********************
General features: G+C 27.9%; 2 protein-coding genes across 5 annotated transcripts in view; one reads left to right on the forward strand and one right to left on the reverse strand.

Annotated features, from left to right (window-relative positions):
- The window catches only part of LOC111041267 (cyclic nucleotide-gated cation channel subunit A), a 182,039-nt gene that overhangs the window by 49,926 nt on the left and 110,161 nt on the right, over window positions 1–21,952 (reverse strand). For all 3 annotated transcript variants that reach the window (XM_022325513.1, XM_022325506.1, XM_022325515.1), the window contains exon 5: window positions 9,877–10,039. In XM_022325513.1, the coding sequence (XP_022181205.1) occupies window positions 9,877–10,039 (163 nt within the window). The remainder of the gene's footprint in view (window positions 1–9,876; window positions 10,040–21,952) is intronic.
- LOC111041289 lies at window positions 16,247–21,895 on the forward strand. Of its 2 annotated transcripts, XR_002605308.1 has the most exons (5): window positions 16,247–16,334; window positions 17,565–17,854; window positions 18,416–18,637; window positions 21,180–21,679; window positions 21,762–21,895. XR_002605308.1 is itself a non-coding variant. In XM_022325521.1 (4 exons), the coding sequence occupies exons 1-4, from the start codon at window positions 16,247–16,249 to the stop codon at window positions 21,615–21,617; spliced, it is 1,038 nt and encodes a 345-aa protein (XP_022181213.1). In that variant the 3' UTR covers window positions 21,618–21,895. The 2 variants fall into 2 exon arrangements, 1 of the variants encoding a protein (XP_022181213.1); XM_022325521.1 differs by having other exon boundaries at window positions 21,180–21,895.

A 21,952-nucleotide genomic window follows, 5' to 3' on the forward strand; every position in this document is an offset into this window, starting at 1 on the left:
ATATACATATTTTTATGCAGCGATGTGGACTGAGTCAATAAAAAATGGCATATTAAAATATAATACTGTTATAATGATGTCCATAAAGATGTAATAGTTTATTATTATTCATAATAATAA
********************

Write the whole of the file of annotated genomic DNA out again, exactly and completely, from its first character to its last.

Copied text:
General features: G+C 27.9%; 2 protein-coding genes across 5 annotated transcripts in view; one reads left to right on the forward strand and one right to left on the reverse strand.

Annotated features, from left to right (window-relative positions):
- The window catches only part of LOC111041267 (cyclic nucleotide-gated cation channel subunit A), a 182,039-nt gene that overhangs the window by 49,926 nt on the left and 110,161 nt on the right, over window positions 1–21,952 (reverse strand). For all 3 annotated transcript variants that reach the window (XM_022325513.1, XM_022325506.1, XM_022325515.1), the window contains exon 5: window positions 9,877–10,039. In XM_022325513.1, the coding sequence (XP_022181205.1) occupies window positions 9,877–10,039 (163 nt within the window). The remainder of the gene's footprint in view (window positions 1–9,876; window positions 10,040–21,952) is intronic.
- LOC111041289 lies at window positions 16,247–21,895 on the forward strand. Of its 2 annotated transcripts, XR_002605308.1 has the most exons (5): window positions 16,247–16,334; window positions 17,565–17,854; window positions 18,416–18,637; window positions 21,180–21,679; window positions 21,762–21,895. XR_002605308.1 is itself a non-coding variant. In XM_022325521.1 (4 exons), the coding sequence occupies exons 1-4, from the start codon at window positions 16,247–16,249 to the stop codon at window positions 21,615–21,617; spliced, it is 1,038 nt and encodes a 345-aa protein (XP_022181213.1). In that variant the 3' UTR covers window positions 21,618–21,895. The 2 variants fall into 2 exon arrangements, 1 of the variants encoding a protein (XP_022181213.1); XM_022325521.1 differs by having other exon boundaries at window positions 21,180–21,895.

A 21,952-nucleotide genomic window follows, 5' to 3' on the forward strand; every position in this document is an offset into this window, starting at 1 on the left:
ATATACATATTTTTATGCAGCGATGTGGACTGAGTCAATAAAAAATGGCATATTAAAATATAATACTGTTATAATGATGTCCATAAAGATGTAATAGTTTATTATTATTCATAATAATAA